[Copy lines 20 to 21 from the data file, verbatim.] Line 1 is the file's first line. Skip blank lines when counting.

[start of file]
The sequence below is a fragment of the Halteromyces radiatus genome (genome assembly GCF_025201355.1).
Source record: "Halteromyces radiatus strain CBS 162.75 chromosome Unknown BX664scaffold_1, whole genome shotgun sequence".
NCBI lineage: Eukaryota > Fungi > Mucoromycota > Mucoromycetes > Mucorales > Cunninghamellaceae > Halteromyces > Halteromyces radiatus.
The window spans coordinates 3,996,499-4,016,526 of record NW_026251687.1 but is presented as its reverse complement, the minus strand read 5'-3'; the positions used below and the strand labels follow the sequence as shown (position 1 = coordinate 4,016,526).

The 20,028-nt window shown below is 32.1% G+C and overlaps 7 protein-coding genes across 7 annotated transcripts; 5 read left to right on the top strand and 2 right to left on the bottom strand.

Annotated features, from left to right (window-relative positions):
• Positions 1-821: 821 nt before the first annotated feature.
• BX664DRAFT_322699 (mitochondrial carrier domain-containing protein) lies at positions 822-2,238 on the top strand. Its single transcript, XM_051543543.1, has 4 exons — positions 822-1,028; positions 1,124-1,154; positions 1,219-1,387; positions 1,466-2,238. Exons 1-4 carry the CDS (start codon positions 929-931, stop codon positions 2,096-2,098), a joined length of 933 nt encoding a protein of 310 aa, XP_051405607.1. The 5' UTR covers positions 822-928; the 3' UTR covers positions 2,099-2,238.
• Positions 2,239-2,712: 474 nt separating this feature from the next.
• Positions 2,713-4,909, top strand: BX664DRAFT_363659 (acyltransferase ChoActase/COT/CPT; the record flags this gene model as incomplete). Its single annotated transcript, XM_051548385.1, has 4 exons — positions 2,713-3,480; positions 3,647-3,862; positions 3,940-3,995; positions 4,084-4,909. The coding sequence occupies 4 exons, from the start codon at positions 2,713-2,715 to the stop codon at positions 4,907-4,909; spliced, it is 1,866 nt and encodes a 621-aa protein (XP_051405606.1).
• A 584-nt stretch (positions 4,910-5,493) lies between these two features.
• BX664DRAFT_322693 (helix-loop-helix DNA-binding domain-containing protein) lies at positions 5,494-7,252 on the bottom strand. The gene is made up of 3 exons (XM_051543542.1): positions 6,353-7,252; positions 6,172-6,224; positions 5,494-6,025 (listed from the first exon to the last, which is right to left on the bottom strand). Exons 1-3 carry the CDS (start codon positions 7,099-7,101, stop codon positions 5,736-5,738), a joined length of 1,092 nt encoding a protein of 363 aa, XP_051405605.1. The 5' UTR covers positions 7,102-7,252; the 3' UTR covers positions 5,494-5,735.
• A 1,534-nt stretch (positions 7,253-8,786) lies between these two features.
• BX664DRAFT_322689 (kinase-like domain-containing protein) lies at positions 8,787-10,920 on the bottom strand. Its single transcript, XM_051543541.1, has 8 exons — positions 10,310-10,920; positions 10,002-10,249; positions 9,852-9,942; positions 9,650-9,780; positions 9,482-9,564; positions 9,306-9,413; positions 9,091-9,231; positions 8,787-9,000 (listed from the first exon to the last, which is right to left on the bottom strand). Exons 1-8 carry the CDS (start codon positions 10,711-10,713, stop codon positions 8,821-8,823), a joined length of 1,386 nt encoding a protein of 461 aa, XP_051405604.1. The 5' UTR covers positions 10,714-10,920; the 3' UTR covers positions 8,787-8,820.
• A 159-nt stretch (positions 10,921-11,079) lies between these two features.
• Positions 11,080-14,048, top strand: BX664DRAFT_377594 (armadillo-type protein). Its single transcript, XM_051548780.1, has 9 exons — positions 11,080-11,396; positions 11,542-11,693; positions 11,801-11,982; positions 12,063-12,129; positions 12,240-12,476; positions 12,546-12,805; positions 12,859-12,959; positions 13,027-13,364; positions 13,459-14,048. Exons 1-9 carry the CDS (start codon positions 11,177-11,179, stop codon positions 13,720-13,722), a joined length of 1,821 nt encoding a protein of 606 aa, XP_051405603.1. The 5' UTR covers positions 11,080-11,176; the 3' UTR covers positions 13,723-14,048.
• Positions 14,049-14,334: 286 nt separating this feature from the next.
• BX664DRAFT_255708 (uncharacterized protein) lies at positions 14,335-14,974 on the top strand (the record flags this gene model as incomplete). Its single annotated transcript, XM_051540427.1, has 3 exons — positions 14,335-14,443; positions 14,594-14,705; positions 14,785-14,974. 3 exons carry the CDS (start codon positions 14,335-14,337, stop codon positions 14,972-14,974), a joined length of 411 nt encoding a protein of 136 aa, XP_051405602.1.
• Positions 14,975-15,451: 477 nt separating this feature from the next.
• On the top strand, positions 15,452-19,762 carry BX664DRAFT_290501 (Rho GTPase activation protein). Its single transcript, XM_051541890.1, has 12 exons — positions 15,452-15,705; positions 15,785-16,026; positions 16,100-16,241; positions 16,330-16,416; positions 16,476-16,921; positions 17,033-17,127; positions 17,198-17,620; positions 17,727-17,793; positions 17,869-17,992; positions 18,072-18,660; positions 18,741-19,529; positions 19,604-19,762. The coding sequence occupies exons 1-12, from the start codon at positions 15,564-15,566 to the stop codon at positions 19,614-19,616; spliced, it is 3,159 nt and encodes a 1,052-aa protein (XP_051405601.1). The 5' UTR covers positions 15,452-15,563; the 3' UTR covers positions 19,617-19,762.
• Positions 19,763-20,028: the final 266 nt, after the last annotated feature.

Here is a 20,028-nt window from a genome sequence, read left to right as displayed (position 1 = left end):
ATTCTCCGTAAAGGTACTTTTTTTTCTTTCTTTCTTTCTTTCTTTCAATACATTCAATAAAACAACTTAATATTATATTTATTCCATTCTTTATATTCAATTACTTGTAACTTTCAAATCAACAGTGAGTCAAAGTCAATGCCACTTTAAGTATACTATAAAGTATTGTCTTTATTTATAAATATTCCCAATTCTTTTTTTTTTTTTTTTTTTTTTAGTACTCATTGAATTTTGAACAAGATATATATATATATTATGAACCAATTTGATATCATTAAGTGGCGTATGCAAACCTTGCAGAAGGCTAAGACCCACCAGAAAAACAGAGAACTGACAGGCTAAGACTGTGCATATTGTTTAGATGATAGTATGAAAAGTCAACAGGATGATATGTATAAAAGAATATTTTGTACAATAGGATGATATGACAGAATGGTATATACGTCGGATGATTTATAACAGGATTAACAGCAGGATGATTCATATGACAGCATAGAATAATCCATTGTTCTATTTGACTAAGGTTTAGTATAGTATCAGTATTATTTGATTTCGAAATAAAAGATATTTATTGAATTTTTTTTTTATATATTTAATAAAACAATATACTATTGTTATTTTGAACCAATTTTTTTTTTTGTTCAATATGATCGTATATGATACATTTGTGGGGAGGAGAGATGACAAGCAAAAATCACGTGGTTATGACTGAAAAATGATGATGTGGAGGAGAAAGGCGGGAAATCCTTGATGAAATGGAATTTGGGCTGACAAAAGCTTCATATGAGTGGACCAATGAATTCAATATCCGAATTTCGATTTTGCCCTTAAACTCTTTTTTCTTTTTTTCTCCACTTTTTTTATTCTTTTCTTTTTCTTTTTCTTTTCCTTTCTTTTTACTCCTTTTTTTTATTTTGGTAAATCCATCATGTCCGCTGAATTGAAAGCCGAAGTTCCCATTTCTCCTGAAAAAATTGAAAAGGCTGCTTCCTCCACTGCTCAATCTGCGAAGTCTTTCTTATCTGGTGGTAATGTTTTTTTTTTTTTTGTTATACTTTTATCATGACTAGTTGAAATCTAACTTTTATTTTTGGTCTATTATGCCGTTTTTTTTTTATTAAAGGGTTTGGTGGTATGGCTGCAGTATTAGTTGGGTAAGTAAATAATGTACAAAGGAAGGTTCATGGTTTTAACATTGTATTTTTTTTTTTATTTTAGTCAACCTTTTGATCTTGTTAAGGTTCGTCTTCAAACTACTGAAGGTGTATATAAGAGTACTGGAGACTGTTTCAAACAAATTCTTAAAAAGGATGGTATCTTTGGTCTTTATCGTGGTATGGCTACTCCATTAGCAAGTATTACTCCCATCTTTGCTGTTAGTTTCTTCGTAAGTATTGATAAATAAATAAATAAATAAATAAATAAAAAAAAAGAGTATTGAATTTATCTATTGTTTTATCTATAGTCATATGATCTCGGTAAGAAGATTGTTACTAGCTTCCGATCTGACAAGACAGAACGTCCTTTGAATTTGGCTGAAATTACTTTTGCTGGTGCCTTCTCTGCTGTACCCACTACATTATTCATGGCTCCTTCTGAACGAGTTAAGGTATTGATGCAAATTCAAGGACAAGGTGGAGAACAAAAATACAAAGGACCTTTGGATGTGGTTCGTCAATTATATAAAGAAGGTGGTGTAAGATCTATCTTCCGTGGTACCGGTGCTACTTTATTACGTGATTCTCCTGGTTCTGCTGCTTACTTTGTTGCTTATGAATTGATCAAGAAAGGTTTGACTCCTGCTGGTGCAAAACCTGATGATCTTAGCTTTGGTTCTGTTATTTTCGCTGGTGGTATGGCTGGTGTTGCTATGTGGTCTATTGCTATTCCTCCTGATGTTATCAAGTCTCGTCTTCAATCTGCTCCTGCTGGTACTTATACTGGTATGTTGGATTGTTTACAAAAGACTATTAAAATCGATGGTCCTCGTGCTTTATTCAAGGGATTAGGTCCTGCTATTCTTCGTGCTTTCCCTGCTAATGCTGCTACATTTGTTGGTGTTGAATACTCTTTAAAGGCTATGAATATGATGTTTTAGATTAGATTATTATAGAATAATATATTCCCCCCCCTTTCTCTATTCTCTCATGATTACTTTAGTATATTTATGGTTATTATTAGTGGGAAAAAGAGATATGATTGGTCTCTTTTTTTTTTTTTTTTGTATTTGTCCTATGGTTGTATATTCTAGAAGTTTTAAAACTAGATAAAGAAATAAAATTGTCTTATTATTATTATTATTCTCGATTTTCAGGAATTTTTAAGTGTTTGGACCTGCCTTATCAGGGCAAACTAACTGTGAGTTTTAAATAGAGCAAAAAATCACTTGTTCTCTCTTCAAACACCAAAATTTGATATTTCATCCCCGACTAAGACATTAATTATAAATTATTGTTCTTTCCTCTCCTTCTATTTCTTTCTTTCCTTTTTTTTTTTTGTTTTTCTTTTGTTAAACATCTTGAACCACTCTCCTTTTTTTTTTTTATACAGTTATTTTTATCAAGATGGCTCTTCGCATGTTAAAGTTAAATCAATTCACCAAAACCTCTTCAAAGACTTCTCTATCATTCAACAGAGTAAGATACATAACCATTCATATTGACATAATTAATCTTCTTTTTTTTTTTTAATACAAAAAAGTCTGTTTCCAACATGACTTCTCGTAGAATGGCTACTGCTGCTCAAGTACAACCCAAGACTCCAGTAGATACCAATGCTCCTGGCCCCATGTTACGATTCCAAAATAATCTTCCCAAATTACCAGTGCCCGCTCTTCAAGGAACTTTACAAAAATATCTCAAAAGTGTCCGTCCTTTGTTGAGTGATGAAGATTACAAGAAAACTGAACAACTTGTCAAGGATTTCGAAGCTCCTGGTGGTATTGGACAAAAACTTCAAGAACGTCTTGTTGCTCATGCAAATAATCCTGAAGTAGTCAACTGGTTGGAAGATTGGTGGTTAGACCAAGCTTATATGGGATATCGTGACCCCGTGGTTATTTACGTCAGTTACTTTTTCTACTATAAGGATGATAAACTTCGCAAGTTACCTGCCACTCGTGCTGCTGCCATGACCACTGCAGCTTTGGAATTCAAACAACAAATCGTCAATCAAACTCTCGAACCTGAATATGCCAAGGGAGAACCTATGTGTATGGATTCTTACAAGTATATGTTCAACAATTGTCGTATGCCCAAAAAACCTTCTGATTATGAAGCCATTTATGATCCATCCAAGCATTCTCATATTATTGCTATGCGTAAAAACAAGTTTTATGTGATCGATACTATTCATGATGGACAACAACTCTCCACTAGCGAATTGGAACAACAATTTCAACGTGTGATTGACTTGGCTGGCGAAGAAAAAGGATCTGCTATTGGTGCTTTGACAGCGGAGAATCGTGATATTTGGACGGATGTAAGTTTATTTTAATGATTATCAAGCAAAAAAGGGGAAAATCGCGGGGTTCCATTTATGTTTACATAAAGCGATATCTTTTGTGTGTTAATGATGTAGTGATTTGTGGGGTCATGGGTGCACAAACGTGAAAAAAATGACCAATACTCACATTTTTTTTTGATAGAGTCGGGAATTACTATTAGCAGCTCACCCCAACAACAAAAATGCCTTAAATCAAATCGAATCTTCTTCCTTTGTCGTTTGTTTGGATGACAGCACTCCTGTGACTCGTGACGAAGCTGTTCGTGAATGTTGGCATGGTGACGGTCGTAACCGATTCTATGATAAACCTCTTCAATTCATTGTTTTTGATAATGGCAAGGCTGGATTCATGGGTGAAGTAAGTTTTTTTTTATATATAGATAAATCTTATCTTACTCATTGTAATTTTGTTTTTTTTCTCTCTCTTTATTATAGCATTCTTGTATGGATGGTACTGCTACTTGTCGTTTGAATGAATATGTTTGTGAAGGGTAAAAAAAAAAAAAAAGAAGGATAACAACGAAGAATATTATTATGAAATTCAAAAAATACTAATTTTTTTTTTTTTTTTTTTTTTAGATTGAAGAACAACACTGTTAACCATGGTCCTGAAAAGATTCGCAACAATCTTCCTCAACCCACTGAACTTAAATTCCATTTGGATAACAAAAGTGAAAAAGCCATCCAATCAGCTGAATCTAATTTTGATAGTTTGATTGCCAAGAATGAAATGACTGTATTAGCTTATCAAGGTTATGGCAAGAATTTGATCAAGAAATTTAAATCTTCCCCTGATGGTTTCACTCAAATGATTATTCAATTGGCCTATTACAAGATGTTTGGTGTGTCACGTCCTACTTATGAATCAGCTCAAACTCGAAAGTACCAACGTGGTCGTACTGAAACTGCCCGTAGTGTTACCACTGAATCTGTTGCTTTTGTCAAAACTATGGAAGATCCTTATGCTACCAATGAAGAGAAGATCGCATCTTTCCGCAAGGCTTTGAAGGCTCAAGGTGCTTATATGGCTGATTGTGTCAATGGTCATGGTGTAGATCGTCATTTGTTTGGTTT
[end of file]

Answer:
• On the top strand, positions 15,452-19,762 carry BX664DRAFT_290501 (Rho GTPase activation protein). Its single transcript, XM_051541890.1, has 12 exons — positions 15,452-15,705; positions 15,785-16,026; positions 16,100-16,241; positions 16,330-16,416; positions 16,476-16,921; positions 17,033-17,127; positions 17,198-17,620; positions 17,727-17,793; positions 17,869-17,992; positions 18,072-18,660; positions 18,741-19,529; positions 19,604-19,762. The coding sequence occupies exons 1-12, from the start codon at positions 15,564-15,566 to the stop codon at positions 19,614-19,616; spliced, it is 3,159 nt and encodes a 1,052-aa protein (XP_051405601.1). The 5' UTR covers positions 15,452-15,563; the 3' UTR covers positions 19,617-19,762.
• Positions 19,763-20,028: the final 266 nt, after the last annotated feature.